A Letter to Momo – (Momo e no Tegami)

Veteran animator Hiroyuki Okiura’s second directorial effort, A Letter to Momo (2011), will draw inevitable comparisons to Hayao Miyazaki’s films. Like Miyazaki’s (and Studio Ghibli’s) films often do, Okiura’s film concerns a young female character’s maturation into the strength and responsibility of coming adulthood, triggered by familial tragedy and a bittersweet brush with the numinous magic that defines childhood. This particular girl is Momo (Karen Miyama), a teenager who moves from Tokyo to the remote island of Shio with her mother Ikuko (Yuka), after losing her father in an accident.

Once in idyllic Shio—a locale beautifully realized through (mostly) detailed hand-drawn animation that provides a rich sense of place and verisimilitude—things start getting strange. Momo realizes that their house is haunted by three insatiably hungry, thieving goblins—Mame (Cho), Iwa (Toshiyuki Nishida) and Kawa (Koichi Yamadera)—who call themselves “guardians,” and appear to have some kind of mysterious connection to her family and her father. What follows is a sweet but unremarkable tale that sometimes feels like warmed-over Miyazaki. If this seems an over-easy comparison to make, consider that all the ingredients of Miyazaki’s masterpiece My Neighbor Totoro (1988) are here. In that film, the central character is younger and has a sibling, and the family tragedy is sickness and not death. But the central trope of a child dealing with everyday adversity through communion with supernatural beings, amid the natural beauty of a remote setting, is unavoidably similar. Even the final act, in which Momo must call on the help of the goblins to aid a family member whom she’s afraid of losing, following a hurtful argument, conforms remarkably to the rhythm of that previous film.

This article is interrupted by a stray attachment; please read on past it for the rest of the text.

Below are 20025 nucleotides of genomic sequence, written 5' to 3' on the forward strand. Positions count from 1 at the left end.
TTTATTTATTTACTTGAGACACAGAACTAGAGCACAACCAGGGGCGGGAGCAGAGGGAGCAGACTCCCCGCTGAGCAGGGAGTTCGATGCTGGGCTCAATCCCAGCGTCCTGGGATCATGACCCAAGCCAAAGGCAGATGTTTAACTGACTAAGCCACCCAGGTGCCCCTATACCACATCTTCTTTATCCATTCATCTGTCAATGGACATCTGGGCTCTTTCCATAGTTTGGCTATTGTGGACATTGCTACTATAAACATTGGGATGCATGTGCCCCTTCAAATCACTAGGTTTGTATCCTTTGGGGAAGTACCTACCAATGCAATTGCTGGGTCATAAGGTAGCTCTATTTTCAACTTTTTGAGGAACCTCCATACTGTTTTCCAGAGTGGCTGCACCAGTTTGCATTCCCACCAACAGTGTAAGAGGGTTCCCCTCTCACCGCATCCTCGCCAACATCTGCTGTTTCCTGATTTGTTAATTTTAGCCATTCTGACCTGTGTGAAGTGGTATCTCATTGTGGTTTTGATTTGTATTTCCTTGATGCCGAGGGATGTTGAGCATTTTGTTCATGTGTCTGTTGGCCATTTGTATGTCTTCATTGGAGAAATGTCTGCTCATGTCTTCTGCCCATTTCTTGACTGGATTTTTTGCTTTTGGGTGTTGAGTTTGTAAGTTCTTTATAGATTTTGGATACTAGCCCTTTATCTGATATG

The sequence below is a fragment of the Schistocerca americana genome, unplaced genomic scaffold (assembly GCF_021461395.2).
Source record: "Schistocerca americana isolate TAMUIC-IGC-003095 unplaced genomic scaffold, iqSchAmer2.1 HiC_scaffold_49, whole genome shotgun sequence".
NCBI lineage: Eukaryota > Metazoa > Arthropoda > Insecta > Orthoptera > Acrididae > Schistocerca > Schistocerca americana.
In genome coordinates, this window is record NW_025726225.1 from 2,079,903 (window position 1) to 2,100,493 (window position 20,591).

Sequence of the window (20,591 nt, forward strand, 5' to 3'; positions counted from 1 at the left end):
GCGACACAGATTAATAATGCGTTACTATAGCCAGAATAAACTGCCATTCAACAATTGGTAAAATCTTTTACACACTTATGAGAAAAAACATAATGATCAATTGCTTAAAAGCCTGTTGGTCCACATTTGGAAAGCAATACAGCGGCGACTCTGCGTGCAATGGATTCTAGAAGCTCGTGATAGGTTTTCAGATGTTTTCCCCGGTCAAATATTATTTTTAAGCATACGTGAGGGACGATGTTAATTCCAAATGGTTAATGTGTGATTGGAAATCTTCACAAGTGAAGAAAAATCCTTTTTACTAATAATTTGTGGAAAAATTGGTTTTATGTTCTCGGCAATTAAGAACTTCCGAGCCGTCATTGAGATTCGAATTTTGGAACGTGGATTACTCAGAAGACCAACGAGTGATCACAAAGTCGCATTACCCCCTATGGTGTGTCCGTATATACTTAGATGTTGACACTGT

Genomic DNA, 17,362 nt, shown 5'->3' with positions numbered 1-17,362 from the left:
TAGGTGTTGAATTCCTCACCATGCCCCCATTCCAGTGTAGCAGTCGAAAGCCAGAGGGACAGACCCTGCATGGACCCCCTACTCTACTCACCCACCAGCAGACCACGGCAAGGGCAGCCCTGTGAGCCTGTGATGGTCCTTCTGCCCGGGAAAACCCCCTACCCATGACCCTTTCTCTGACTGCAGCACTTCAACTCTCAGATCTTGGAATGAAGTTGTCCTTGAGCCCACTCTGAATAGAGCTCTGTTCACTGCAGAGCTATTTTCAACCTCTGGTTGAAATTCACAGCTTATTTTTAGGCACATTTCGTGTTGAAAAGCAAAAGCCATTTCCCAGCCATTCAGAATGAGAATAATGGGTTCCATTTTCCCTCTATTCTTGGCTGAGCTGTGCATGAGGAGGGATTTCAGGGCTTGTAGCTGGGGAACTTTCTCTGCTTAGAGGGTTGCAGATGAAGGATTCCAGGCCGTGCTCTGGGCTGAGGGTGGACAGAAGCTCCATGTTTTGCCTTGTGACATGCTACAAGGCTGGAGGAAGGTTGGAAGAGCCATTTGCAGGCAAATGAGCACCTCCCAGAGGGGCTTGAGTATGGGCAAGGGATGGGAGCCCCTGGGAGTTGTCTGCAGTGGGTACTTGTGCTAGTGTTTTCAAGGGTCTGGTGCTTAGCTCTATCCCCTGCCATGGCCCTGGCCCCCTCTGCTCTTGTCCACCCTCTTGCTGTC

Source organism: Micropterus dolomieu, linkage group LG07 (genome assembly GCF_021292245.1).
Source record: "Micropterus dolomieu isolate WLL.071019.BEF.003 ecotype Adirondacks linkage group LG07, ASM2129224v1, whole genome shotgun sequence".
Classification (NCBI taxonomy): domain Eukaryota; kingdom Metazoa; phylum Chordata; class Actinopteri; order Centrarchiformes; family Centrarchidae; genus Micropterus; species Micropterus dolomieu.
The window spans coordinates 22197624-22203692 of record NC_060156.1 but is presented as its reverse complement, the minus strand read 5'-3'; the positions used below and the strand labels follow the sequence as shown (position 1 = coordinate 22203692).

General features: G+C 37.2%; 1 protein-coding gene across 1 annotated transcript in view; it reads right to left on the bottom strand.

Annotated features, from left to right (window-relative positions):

There’s nothing wrong with telling a familiar story or taking inspiration from a master, but Okiura’s film suffers from the comparison. The sweet humanism at the heart of Miyazaki’s best films is present here, but the mastery over form and imagination is somewhat more lacking. Momo’s exploration of the magical realm is oddly staid, never reaching the delirious heights of wild, unbridled beauty that My Neighbor Totoro or Spirited Away (2002) showcase. The most imaginative elements, such as a host of wonderfully odd nature spirits that makes a prominent appearance in the climax, strongly recall Ghibli films (the fungi spirits, for example, are strongly reminiscent of the tiny forest spirits in Princess Mononoke (1998) or the soot goblins in My Neighbor Totoro and Spirited Away).

The three goblins, though “fallen gods,” evoke little of the uncanny oddity or grandeur of a magical world just out of reach, failing to fascinate in the manner of Miyazaki’s magical creatures and gods. They’re fitfully funny, and endearing by the end, but much of the movie is spent fumbling the exact nature of their personalities, which veer from off-puttingly creepy (the Gollum-like Mame’s early attention towards Momo feels bizarrely inappropriate, before he transforms into a more adorable character) to annoyingly petulant (a disproportionate amount of the plot concerns their complaining about and looking for food) to suddenly caring. As a result, the pacing of the unnecessarily two-hour-long film feels off. The first half becomes repetitive as Momo tries repeatedly to confront and tame the goblins to slapstick ends, before finally getting some indication of what they’re in the house for. The final act picks up the pace and crafts a contrived finale that carries the burden of all that deferred drama. The narrative earns its emotion, but tries too hard to convey it, veering into sentimentality by having its characters pronounce the lessons they’ve learned in a visually lovely final scene. But despite overreaching, the story does find a rewarding arc for each of the central characters, guiding them to emotional resolutions that make sense.

The greatest joys of this film are to be found in its craftsmanship. The animation is stunning, portraying the nuances of body language with such effectiveness that each character harbours a vividly unique personality. The visuals, rather than the dialogue, perform most of the characterization in the story, which is always a delight to behold. Momo and her mother feel so strikingly real as people that it’s hard not to feel for them even when the screenplay and score tend towards emotional manipulation. Despite its shortcomings, A Letter to Momo is well worth watching, for its dependence on careful artistry and emphasis on characters over the delivery of studio-wrought, franchise-ready CG bluster. It gives hope for the continued survival of hand-drawn animation, and the enduring strength of anime as a cinematic tradition worth paying attention to.